The Lives of Others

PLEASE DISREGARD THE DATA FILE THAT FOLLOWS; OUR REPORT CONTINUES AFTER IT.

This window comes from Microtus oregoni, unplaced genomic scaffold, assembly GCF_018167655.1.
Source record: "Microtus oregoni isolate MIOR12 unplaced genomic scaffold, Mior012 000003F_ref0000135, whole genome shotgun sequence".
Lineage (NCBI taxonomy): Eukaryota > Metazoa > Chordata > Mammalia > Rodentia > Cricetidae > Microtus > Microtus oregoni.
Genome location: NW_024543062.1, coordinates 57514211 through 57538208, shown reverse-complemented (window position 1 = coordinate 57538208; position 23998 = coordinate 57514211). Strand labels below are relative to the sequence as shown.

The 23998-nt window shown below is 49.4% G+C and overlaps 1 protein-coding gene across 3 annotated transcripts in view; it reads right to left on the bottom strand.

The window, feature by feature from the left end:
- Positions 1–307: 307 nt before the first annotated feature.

Writer/director Florian Maria Georg Christian Graf Henckel von Donnersmarck captures exactly what’s wrong with totalitarianism: The people in charge will invariably try to mack on your woman. It’s the Cold War, and famed East German playwright Georg Dreyman and his beautiful actress-girlfriend, Christa-Maria Sieland, are celebrated, happy and in love. Unfortunately, Stasi Minister Bruno Hempf would like for Christa-Maria to service his pants-proletariat, so he uses the might of the government to try to destroy Dreyman. The best parts come from Ulrich Mühe as Stasi agent Gerd Wiesler. Assigned to spy full-time on Dreyman and Sieland, Wiesler falls in love with the couple and their life of happiness, friendship and commitment that he, as an evil secret agent, can never have. While the final act of this film is amazing, covering nine years in 30 perfectly edited minutes, the middle section is unnecessarily slow. Still, it’s worth sticking it out to see how excellent the whole film could have been if the aesthetic of the last segment had been applied throughout.


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